By  on February 5, 2009

As DKNY Jeans’ latest celebrity design collaborator, Hilary Duff is determined to prove her days starring as Lizzie Maguire are long gone.

The 21-year-old actress-singer-designer showed up early for her 11 a.m. meeting at the DKNY Jeans showroom at 240 West 40th St. to discuss her new brand, which she’s calling Femme for DKNY Jeans. She’d just flown in from Los Angeles, and there were no publicists, managers or entourage in tow. She was staying at her friend’s Manhattan apartment, wheeling two suitcases behind her.

“One of the hardest things is to come up with a name,” said Duff of her new line, which she was wearing: a gray fringe T-shirt, leggings and a vest. “But I think Femme works really well and explains the line perfectly as feminine but tough all at the same time. It’s aggressive, but in a good way.”


This isn’t the first time Duff had to come up with a name for her own fashion collection. Five years ago, as a teenager, she launched Stuff by Hilary Duff, which used to produce everything from T-shirts to bedsheets. That line is now being phased out and, with the exception of eyewear, there is no longer product on the market.

“I’ve lost interest in it, and I’m ready to move on and do other things,” she explained of the line, which sold at retailers such as Target, J.C. Penney and Kohl’s. “I feel like the brand was for younger girls, and I want to do things for girls my own age now.”

The partnership with the Liz Claiborne Inc.-owned DKNY Jeans is a big move for Duff — one she plans to be involved in every step of the way. And while she isn’t the first celebrity to partner with the company — Fall Out Boy Pete Wentz was first and actress Rachel Bilson was second — she’s nonetheless dedicated to it.

“I’ve been learning so much about how the process happens from how much certain things cost to shipping schedules — it has been an amazing learning experience,” she said.

The Femme for DKNY Jeans line will launch in stores this fall. And while Wentz’s and Bilson’s collections only sold at retail for one season, the company has signed Duff for two — fall and holiday — with the option to extend the agreement depending on performance.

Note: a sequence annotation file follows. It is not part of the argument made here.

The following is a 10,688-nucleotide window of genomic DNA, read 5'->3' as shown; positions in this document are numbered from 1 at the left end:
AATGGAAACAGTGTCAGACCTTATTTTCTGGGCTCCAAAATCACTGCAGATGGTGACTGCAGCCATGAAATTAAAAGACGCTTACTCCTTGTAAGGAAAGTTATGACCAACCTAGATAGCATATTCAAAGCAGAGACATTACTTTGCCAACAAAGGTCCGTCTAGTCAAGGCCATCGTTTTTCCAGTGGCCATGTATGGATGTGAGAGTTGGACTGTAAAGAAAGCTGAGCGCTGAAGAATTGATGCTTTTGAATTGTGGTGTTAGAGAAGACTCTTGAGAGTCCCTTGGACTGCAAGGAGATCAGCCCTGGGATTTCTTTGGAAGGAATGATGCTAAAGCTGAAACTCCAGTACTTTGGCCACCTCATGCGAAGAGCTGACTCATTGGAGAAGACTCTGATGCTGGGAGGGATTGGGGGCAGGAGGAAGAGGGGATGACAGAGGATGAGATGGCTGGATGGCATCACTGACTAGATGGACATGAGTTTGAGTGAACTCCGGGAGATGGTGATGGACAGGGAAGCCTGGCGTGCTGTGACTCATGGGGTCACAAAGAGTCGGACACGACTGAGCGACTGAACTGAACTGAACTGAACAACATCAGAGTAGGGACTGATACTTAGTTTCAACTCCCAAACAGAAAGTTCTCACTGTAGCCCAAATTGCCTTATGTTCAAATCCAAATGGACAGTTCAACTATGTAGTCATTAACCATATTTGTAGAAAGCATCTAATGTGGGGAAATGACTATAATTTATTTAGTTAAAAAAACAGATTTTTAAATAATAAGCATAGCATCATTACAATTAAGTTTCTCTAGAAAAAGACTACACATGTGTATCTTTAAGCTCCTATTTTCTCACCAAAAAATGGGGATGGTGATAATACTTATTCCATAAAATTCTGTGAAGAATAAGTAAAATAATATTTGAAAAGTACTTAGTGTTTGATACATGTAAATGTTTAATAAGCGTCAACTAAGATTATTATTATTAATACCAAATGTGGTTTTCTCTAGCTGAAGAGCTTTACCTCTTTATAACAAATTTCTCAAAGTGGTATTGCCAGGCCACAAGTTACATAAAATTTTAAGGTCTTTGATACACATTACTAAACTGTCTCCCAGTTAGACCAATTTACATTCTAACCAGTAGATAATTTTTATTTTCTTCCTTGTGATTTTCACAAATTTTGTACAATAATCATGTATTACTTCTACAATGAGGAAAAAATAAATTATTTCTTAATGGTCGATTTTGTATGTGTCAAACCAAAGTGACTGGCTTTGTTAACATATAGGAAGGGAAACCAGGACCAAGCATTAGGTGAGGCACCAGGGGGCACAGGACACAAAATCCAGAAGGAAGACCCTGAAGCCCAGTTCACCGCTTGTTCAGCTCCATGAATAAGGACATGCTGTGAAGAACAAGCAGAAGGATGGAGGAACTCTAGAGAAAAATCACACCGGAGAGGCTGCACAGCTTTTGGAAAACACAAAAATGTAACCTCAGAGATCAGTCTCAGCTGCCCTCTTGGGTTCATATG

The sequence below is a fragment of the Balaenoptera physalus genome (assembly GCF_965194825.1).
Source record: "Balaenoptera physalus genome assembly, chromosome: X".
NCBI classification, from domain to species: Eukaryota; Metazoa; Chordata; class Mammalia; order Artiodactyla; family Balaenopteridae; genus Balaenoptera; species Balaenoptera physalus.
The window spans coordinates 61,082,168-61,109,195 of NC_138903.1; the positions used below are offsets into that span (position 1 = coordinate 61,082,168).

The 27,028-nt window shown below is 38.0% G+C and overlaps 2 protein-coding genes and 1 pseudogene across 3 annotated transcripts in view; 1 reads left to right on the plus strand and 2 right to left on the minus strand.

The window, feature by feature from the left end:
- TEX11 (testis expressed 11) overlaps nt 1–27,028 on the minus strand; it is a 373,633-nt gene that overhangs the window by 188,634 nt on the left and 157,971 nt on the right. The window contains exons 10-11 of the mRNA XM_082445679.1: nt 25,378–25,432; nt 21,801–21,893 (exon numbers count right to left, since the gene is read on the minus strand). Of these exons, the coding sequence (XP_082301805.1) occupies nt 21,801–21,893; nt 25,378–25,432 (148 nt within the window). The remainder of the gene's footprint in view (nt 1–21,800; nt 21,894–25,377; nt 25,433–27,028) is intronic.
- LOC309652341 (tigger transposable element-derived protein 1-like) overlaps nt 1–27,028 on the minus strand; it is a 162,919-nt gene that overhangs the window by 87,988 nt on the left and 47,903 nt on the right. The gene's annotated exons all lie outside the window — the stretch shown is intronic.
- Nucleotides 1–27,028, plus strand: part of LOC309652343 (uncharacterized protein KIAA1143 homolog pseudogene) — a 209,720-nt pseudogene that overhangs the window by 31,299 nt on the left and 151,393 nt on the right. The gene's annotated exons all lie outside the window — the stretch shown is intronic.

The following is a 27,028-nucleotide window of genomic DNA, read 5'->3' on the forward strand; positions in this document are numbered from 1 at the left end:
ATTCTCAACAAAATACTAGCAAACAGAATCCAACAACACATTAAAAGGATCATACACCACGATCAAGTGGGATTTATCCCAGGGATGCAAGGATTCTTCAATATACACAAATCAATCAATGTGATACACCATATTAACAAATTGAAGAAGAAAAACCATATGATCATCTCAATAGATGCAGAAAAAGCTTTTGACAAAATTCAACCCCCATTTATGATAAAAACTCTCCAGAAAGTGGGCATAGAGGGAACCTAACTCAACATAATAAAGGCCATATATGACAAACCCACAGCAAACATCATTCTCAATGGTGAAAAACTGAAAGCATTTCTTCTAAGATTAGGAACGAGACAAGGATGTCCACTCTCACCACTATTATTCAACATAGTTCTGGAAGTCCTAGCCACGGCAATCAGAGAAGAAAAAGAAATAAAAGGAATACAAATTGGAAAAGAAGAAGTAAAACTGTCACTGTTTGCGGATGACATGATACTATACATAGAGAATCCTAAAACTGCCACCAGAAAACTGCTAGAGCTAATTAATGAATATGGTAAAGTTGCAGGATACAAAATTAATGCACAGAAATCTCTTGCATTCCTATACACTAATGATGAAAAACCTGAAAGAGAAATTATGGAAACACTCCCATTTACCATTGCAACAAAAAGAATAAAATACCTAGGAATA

“From the feedback we’ve gathered from our customers, they wished these collaborations were available to them for a longer period of time,” said Kevin Monogue, president of DKNY Jeans. “They wanted to see more, which is what led us to working with Hilary and making her partnership last longer.”

The collection, which will be sold within the existing DKNY Jeans line, is aimed at the current list of retailers already selling the brand, including Macy’s, Lord & Taylor and Nordstrom. However, Monogue said that since the line is priced slightly higher than the regular collection — wholesaling between $19.50 for a T-shirt and $64 for outerwear — he can see it gaining some interest from other higher-end specialty stores. He declined to give volume projections.

The line, which consists of about 10 to 12 pieces for each delivery, is prepared to ship monthly beginning in August and includes an array of sportswear pieces Duff came up with in order to solve her personal fashion dilemmas. There’s a pair of denim jeans with two different-size belt loops — one for a small belt and one for a large, so the wearer can switch up her belt options each time she wears them. There’s also a sweater that comes with a removable cowl-neck, a T-shirt with a removable chain necklace, a butterfly-printed knit wrap sweater made extra long in the front to be easily wrapped as a scarf and a layering camisole with crystal details on the straps, which are meant to be seen when layered correctly.

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